Self Driving Vehicle Accidents
Even if you are so young that you grew up with the Internet, you probably appreciate how impressive and useful artificial intelligence can be. The digital assistant on your smartphone may know more about you than anyone else does. It can finish your sentences before your human friends can; when you type “do” into a Google search, your phone correctly guesses that you mean “donuts near me,” whereas when your mother-in-law types the same brief sequence of letters, her phone correctly guesses that she means “Dolly Parton playlist.” You trust your phone to find a route to anywhere you want to go, while avoiding the roads you hate. Would you really trust it to drive your car for you?
Some companies are working on developing driverless vehicles, with the intent that these robotically controlled machines will one day share the road with human drivers. People who get injured by driverless vehicles, as some already have, possess the same legal rights as people whose injuries are the result of car accidents caused by human error. The Kansas City car accident injury lawyers of Foster Wallace, LLC can help you recover damages, whether your car accident was the fault of a human being or a machine.
The First Big Driverless Truck Experiment in the United States: The Rise and Fall of Starsky Robotics
Starsky Robotics, the first major autonomous truck company in the United States, began in California in 2015. Its founders, Stefan Seltz-Axmacher and Kartik Tiwari, aimed to create trucks that could transport freight to its destination without any human beings in the truck. They collected investments from sources such as the startup accelerator Y Combinator, the entrepreneur Sam Altman, and the venture capital investment firm Shasta Ventures. The technology they were able to develop with the investment money enabled drivers to operate the trucks remotely from a central office, much the way that a child operates a remote-control car. Lots of kids wish for a remote-control truck of their own, but imagine if the remote-control truck weighed 14 tons.
The maiden voyage of a Starsky Robotics driverless truck took place in Florida in February 2018. A robotic truck, entirely devoid of human passengers, completed a seven-mile trip. By June 2019, Starsky trucks were traveling 55 miles per hour on public roads. Of course, the company was still in the experimental phase and was not transporting goods or receiving money from customers. The company still needed to raise funds in order to continue testing and improving its technology before it could become commercially available. The technology seemed to be successful, and Starsky trucks got to the point where they could complete long trips during which they were empty 85% of the time. The problem that worried investors, though, was the financial stability of the freight-hauling aspect of the company. In the second part of 2019, most of the major investors declined to contribute more funds, and the company had laid off 85% of its staff by November 2019. In March 2020, the company liquidated its assets and sold its patents related to driverless truck technology.
The Current State of Driverless Trucks
Missy Cummings is a professor of Robotics and Artificial Intelligence at Duke University. She has high hopes that, one day, driverless trucks for commercial use will become a reality. She is the daughter of one truck driver and the niece of another. In her academic career, she studies human-autonomous system collaboration and explainable artificial intelligence. Cummings describes herself as a techno-realist; she says that self-driving trucks will someday be able to avoid our current problem of crashes caused by fatigued drivers. While she believes wholeheartedly in continuing current projects to develop driverless vehicles and enable them to operate safely, she believes that we are a long way away from a time when robotic trucks can safely share the road with human drivers.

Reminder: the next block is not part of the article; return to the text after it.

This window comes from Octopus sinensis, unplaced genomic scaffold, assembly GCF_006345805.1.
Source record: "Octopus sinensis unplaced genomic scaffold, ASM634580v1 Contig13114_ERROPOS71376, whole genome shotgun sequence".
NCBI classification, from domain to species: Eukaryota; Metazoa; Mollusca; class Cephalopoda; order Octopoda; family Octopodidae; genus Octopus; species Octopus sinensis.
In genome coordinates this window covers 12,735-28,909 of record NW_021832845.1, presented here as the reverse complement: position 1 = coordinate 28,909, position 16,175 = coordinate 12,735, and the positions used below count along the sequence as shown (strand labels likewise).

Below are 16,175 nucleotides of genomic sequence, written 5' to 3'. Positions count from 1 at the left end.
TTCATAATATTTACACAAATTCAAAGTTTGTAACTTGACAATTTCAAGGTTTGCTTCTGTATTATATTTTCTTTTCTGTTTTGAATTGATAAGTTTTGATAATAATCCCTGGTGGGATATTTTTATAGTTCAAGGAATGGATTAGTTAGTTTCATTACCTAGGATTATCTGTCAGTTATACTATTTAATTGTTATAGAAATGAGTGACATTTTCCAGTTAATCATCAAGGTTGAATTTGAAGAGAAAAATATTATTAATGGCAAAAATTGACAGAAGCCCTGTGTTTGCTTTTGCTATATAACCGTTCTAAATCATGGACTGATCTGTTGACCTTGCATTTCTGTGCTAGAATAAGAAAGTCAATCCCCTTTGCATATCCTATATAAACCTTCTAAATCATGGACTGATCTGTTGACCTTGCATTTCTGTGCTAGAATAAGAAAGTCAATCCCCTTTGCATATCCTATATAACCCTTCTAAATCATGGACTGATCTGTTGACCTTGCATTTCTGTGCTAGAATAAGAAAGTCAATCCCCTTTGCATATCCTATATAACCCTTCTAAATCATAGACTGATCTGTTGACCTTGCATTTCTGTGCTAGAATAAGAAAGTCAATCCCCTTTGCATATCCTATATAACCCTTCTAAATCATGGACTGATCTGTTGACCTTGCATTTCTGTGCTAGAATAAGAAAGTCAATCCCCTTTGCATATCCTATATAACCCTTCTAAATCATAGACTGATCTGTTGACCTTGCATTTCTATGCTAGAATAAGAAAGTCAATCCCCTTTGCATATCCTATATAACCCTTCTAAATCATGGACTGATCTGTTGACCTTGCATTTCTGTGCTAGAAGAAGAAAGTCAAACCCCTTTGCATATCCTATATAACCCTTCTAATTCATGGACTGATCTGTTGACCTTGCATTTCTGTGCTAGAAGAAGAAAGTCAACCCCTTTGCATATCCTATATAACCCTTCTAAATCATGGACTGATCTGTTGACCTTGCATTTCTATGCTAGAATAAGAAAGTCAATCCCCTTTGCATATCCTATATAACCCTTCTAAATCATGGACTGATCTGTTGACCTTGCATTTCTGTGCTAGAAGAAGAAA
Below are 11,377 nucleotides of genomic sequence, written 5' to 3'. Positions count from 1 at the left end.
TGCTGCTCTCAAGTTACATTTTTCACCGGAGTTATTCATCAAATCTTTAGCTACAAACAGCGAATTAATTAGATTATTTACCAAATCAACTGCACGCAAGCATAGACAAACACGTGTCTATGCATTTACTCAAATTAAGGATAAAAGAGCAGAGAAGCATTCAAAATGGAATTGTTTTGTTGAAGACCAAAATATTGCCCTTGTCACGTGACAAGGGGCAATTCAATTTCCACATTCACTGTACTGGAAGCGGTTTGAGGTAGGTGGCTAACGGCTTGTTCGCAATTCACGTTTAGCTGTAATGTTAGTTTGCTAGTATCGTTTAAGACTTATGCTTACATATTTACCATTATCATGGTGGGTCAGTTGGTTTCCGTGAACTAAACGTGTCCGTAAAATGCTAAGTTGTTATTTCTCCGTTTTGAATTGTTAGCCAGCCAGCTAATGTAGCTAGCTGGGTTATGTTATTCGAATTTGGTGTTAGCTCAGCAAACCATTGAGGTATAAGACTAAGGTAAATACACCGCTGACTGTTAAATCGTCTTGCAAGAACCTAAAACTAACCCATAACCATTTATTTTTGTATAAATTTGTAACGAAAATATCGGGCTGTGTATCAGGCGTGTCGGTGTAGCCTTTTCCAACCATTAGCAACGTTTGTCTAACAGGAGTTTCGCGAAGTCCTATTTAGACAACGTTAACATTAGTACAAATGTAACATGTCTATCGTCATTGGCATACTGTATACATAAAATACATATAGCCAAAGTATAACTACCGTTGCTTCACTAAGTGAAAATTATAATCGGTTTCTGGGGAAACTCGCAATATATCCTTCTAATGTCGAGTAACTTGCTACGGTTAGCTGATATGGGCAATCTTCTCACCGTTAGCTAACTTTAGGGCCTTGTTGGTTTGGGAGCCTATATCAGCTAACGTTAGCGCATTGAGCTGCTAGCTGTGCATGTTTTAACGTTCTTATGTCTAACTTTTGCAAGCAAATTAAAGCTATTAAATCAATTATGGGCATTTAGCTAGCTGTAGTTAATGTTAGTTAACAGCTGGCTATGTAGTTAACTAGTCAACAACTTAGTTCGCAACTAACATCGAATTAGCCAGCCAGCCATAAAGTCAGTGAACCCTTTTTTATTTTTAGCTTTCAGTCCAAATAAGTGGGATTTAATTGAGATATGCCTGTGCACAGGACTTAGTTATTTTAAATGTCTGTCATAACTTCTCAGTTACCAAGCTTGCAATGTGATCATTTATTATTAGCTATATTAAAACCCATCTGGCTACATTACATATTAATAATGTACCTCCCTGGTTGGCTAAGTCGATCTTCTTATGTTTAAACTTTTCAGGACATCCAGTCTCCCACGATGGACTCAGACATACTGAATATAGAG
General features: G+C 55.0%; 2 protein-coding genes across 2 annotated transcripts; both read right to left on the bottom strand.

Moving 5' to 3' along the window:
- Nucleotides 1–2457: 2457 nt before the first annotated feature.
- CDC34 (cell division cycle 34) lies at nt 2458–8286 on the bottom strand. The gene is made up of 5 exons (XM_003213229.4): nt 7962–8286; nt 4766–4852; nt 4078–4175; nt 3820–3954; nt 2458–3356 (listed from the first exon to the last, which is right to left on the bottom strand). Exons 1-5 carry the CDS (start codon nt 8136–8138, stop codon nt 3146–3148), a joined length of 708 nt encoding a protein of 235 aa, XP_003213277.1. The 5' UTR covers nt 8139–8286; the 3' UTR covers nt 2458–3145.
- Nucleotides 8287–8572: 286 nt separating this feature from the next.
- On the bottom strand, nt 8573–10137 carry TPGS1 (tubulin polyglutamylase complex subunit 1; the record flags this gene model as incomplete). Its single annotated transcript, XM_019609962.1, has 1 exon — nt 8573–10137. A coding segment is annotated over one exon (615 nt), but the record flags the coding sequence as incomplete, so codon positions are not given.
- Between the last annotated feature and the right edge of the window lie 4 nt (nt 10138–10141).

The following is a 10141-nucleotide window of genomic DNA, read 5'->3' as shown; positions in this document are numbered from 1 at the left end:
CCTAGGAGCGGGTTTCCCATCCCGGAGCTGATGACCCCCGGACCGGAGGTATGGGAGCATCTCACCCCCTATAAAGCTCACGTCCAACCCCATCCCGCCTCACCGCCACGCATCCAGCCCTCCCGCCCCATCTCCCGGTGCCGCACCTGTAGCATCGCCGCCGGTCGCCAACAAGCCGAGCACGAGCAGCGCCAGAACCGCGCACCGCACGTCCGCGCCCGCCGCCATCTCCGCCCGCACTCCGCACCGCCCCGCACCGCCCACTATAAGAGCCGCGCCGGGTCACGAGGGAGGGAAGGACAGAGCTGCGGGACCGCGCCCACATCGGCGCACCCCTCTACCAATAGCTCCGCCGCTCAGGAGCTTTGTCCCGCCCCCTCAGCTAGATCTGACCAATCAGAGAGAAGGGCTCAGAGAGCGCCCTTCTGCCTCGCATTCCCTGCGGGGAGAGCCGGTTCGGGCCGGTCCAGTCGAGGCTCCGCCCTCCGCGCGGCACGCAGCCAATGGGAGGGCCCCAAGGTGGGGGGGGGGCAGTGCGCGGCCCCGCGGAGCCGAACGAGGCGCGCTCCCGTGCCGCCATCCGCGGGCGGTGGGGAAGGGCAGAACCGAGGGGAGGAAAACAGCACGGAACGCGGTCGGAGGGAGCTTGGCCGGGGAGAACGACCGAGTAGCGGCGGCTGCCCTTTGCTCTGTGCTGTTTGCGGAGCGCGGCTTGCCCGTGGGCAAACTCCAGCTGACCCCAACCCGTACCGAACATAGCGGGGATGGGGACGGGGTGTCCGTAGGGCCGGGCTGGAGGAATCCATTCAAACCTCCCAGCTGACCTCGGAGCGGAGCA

Uber Refuses to Give Up on Driverless Car Project
Besides efforts to implement autonomous vehicle technology in big trucks that transport freight over long distances, several companies currently envision driverless cars as the logical next step in the rideshare revolution. If Amazon can deliver groceries and ready-to-eat meals to your door, and if it can make entertaining content instantly appear on your phone, why not let Amazon transport you to where you need to go, without the need to interact with a human driver.
Against all odds, Uber seems determined to get driverless cars on the road before Amazon gets there first. Uber has been testing self-driving cars on public roads since 2018, and the results have been less than promising. In Arizona in March 2018, a software glitch caused a self-driving Aston Martin operated by Uber to fail to stop when Elaine Herzberg was crossing at a crosswalk. Herzberg is, thus far, the only person to die in an accident involving a self-driving car, but Uber self-driving cars had already caused 35 other accidents in the 18 months leading up to her death. After Herzberg’s death, Uber stopped testing its self-driving cars for more than a year and a half, but it resumed the tests in November 2019.
Uber is still looking for investments to help it continue developing driverless car technology. In September 2020, Raphael Orlove wrote a scathing column on Jalopnik in which he dismissed the project as foolish at best. The project is set to run out of funding by the end of 2021, but two of Uber’s biggest shareholders, SoftBank Group and Benchmark, urged Uber CEO Dara Khosrowshahi to seek out more funding for the project from investors. Khosrowshahi is considering open-sourcing the project to coders around the world.